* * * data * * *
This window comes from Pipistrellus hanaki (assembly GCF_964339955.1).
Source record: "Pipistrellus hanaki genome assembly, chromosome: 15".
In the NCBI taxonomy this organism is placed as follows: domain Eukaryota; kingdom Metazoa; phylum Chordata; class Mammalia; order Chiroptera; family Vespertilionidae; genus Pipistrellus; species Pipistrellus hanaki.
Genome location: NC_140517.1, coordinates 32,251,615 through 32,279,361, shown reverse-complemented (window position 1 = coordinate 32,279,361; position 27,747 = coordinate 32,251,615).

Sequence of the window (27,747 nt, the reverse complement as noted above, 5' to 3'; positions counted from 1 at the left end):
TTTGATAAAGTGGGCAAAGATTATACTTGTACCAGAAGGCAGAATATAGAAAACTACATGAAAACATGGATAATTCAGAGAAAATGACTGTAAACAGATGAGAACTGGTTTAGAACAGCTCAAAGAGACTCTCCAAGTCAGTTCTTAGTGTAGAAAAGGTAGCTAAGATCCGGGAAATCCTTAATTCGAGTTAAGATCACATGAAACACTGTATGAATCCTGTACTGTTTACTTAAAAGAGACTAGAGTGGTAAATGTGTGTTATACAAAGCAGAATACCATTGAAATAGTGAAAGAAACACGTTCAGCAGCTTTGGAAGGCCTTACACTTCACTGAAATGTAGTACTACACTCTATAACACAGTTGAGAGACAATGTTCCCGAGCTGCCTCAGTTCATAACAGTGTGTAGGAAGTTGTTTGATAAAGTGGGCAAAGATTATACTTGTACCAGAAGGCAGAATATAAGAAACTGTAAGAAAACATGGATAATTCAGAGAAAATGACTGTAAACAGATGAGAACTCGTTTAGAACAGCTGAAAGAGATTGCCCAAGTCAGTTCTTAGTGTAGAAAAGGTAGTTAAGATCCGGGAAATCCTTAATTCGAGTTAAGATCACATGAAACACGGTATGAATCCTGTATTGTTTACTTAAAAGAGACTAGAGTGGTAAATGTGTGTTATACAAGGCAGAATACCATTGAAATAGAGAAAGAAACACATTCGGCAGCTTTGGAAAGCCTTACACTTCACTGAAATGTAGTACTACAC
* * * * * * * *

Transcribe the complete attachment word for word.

This window comes from Pipistrellus hanaki (assembly GCF_964339955.1).
Source record: "Pipistrellus hanaki genome assembly, chromosome: 15".
In the NCBI taxonomy this organism is placed as follows: domain Eukaryota; kingdom Metazoa; phylum Chordata; class Mammalia; order Chiroptera; family Vespertilionidae; genus Pipistrellus; species Pipistrellus hanaki.
Genome location: NC_140517.1, coordinates 32,251,615 through 32,279,361, shown reverse-complemented (window position 1 = coordinate 32,279,361; position 27,747 = coordinate 32,251,615).

Sequence of the window (27,747 nt, the reverse complement as noted above, 5' to 3'; positions counted from 1 at the left end):
TTTGATAAAGTGGGCAAAGATTATACTTGTACCAGAAGGCAGAATATAGAAAACTACATGAAAACATGGATAATTCAGAGAAAATGACTGTAAACAGATGAGAACTGGTTTAGAACAGCTCAAAGAGACTCTCCAAGTCAGTTCTTAGTGTAGAAAAGGTAGCTAAGATCCGGGAAATCCTTAATTCGAGTTAAGATCACATGAAACACTGTATGAATCCTGTACTGTTTACTTAAAAGAGACTAGAGTGGTAAATGTGTGTTATACAAAGCAGAATACCATTGAAATAGTGAAAGAAACACGTTCAGCAGCTTTGGAAGGCCTTACACTTCACTGAAATGTAGTACTACACTCTATAACACAGTTGAGAGACAATGTTCCCGAGCTGCCTCAGTTCATAACAGTGTGTAGGAAGTTGTTTGATAAAGTGGGCAAAGATTATACTTGTACCAGAAGGCAGAATATAAGAAACTGTAAGAAAACATGGATAATTCAGAGAAAATGACTGTAAACAGATGAGAACTCGTTTAGAACAGCTGAAAGAGATTGCCCAAGTCAGTTCTTAGTGTAGAAAAGGTAGTTAAGATCCGGGAAATCCTTAATTCGAGTTAAGATCACATGAAACACGGTATGAATCCTGTATTGTTTACTTAAAAGAGACTAGAGTGGTAAATGTGTGTTATACAAGGCAGAATACCATTGAAATAGAGAAAGAAACACATTCGGCAGCTTTGGAAAGCCTTACACTTCACTGAAATGTAGTACTACAC